Villa Murmurs

Villa Murmurs was a participatory workshop at the Getty Villa Museum.

Villa Murmurs was inspired by pioneering volcanologist Frank Alvord Perret, who invented “geophones” to listen to the earth’s subterranean rumblings. One of the volcanoes that Perret studied was Mount Vesuvius, which erupted and buried Pompeii and Herculaneum in A.D. 79. The archeological site of the Villa dei Papiri in Herculaneum served as the architectural inspiration for the Getty Villa.

Mann invented a listening device called the "histophone," which she designed to amplify the whispers of history at the Getty Villa. The histophone is composed of a cast of Mann's hand cupping her right ear. Histophones can also serve as speaking devices, magnifying an individual's voice while simultaneously covering her or his mouth. During Villa Murmurs Mann lead participants to detect real and imagined murmurs of history in locations around the Getty Villa.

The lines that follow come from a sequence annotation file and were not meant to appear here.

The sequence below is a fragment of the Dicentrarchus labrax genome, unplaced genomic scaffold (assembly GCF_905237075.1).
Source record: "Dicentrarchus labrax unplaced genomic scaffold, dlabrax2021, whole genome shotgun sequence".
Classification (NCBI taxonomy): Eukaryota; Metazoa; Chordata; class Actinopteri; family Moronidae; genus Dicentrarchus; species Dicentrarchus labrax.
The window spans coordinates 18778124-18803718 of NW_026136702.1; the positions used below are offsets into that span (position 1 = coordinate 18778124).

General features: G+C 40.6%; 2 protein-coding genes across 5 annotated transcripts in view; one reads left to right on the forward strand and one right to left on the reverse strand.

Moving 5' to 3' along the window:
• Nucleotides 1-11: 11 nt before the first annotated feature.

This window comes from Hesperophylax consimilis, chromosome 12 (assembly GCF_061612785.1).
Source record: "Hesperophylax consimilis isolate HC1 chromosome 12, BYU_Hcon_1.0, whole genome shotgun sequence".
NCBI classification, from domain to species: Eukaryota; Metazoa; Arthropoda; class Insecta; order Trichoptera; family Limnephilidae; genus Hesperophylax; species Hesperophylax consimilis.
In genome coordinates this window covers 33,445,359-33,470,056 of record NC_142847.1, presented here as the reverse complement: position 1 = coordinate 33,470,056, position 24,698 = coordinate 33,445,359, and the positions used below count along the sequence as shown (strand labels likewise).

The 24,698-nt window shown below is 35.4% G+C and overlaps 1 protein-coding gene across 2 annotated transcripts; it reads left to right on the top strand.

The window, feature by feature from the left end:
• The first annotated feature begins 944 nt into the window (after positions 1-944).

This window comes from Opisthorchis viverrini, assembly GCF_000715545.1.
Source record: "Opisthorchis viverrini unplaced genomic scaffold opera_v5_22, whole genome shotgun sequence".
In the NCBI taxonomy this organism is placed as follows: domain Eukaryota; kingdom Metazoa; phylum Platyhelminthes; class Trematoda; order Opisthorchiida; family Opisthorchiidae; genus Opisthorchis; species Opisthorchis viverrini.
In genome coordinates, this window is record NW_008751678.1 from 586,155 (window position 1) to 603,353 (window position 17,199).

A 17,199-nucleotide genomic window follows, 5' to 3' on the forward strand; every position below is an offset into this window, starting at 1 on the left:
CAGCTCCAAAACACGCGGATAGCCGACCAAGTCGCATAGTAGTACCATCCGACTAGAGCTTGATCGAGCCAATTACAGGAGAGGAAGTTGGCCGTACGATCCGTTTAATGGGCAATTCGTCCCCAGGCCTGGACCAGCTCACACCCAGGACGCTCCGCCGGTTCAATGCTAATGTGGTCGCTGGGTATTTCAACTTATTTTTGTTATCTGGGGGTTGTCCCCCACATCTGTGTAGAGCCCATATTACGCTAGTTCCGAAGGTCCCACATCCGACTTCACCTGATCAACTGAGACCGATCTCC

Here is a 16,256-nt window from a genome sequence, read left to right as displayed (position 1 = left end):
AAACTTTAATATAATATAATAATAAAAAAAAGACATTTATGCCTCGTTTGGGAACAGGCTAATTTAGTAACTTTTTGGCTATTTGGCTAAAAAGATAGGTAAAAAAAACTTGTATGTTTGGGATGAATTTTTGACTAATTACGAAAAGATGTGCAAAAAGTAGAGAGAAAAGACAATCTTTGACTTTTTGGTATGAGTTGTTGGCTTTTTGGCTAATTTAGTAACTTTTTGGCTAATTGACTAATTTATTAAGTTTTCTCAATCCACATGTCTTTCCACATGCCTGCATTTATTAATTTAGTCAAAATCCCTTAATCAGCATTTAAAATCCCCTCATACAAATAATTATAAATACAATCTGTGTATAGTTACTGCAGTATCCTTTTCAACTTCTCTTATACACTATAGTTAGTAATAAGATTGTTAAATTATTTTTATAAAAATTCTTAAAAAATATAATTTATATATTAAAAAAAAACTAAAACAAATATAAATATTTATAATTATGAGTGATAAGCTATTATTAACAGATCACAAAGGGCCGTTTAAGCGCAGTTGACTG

Exploring the Herb Garden (photo credit: Audrey Chan).
Amplifying the voice with the "histophone" (photo credit: Audrey Chan).
Recording sounds on the ear sign (photo credit: Audrey Chan).
Amplifying the voice with the "histophone" (photo credit: Audrey Chan).
photo credit: Audrey Chan
"histophones" (photo credit: Audrey Chan)